About the Artist

Claire Anne Khalil was born in Boston, Massachusetts in 1944. She received her Bachelor of Fine Arts from Emmanuel College in Boston and studied in Florence, Italy. She currently resides in New York City.

Since 2004, Ms. Khalil has devoted herself to working with clients on private commissions of their homes, house portraits and people portraits. She has also been working on a series of paintings on John Pierpont Morgan, as well as a series of Nudes that explore the female form. The medium she uses in these paintings is watercolor with pure gold and silver powders. The paper is vintage pre-war English linen paper. Ms. Khalil is also a master of the mediums of oil and egg tempera.

Ride a Paper Moon in the Year of the Cicada

In the large painting Ride a Paper Moon in the Year of the Cicada, which was commissioned by Bruce Dewar and Julie Overman, we are provided with a doll’s house view of the home. Many rooms rotate 180 to 360 degrees, allowing the viewer to revel in the sumptuous appointments of fabrics and their jewel like art collection. Dogs, cats and birds (present, or passed into “Animal Heaven”) frolic inside, outside and on top of the house and through the lush gardens.

A frieze of gold encircles three edges of the paper wherein treasured objects and family photos are framed. Julie and Bruce are at the heart and in the center of the painting, seated on rocking chairs on their front porch, near the trees they hold dear in a place they call “home”.

Ann and Rosemary

In the watercolor Ann and Rosemary, two sisters share a moment of privacy and intimacy over breakfast. They sit on top of a fabulous, pink Moroccan carpet in Rosemary’s Cambridge, Massachusetts library. Rosemary, holding a Limoges tea cup, cradles a copy of the prayer book of Queen Anne of Burgundy (from the Morgan Library collection) on her lap.

Ann, smiling at an unseen viewer, is surrounded with photographs of her three sons and their sketch books, rendered during a family vacation. The atmosphere is further enriched by a shared brioche and the silver Moroccan tea service. The energy of the painting moves from Rosemary, to photographs of Ann, to Ann herself and back to Rosemary. The sister’s relationship is repeatedly echoed in the painting in a circle without end – Ann and Rosemary, Ann and Rosemary.

The House of Morgan I – Princes Gate

The House of Morgan I – Princes Gate is the first watercolor in a series by Ms. Khalil of the great financier, John Pierpont Morgan. This painting came into being with the gracious permission of The Morgan Library and Museum, enabled in particular by Christine Nelson, Curator of Literary and Historical Manuscripts.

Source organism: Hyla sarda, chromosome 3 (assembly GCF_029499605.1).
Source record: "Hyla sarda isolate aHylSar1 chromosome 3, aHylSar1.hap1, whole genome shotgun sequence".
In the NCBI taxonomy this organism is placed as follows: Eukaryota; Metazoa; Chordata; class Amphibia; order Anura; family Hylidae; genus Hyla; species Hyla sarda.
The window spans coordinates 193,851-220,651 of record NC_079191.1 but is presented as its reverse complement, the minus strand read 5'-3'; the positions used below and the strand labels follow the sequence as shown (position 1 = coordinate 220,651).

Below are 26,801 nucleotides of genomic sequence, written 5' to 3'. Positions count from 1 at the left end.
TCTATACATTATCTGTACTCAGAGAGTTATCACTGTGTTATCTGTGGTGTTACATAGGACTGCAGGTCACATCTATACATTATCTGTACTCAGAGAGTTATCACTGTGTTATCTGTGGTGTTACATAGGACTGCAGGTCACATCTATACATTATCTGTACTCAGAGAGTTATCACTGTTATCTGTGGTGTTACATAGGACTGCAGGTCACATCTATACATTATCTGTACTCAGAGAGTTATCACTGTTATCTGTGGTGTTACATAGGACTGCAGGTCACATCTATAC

The four rooms in the painting are pulled from his adjoining residences at Princes Gate, London – a location where he placed some of his greatest treasures of art. It is a blending of fact, utilizing 1902 archival photographs taken by J. P. Morgan’s son-in-law, Herbert L. Satterlee, and the memoirs written by Bishop William Lawrence after a visit to the house, and Ms. Khalil’s own vision of the residence.

In the room on the upper left corner of the painting a little girl sits on a carpet playing with her toy cat “Peter”. She is seated below the magnificent portrait of the Duchess of Devonshire by Thomas Gainsborough. She is Mabel Satterlee, J. P. Morgan’s granddaughter and daughter to Louisa Morgan Satterlee.

The room on the top right side of the painting contains the famed Jean-Honore Fragonard’s panels, Progress of Love commissioned by Madame Du Barry in 1771. Morgan had them installed at Princes Gate, and after his death, they were sold to Henry Clay Frick where they can be currently seen at The Frick Collection.

The second painting in this series will be of the beautiful Charles McKim building which is the home of J. P. Morgan’s Library in New York City. Again, archival photographs will be used and long lost treasures will be re-introduced into the library’s rooms, such as the portrait of Giovanna Tornabourni by Ghirlandaio and a 1475 sculpture of a bronze angel by Jean Barbet. In addition, J. P. Morgan’s grand librarian, Belle da Costa Greene will be seen in her private office. Within the soaring architecture in the painting, there will be a lyrical interplay between the miniature creatures from the many illuminated manuscripts and the pleasures and the terrors of the children’s books.

Mademe G as OlympiaNudes

The series of “Nudes” are an on-going plunge into the viewing of the female form with a female eye. They are multi-layered, inspired by old and later masters (Titian, Valazquez, Ingres, Balthus, Manet and Goya) and Greek mythology. They are precise in detail – the gaze, the flesh, the textiles, the placed objects, the spark of gold against silver the cherished animals. There is always an inside and a view to the outside. There is also always someone watching. Within all this clarity is a masking, the bleeding of the atmosphere into something else , a vapor; mysterious, something emotionally akin to speech without words.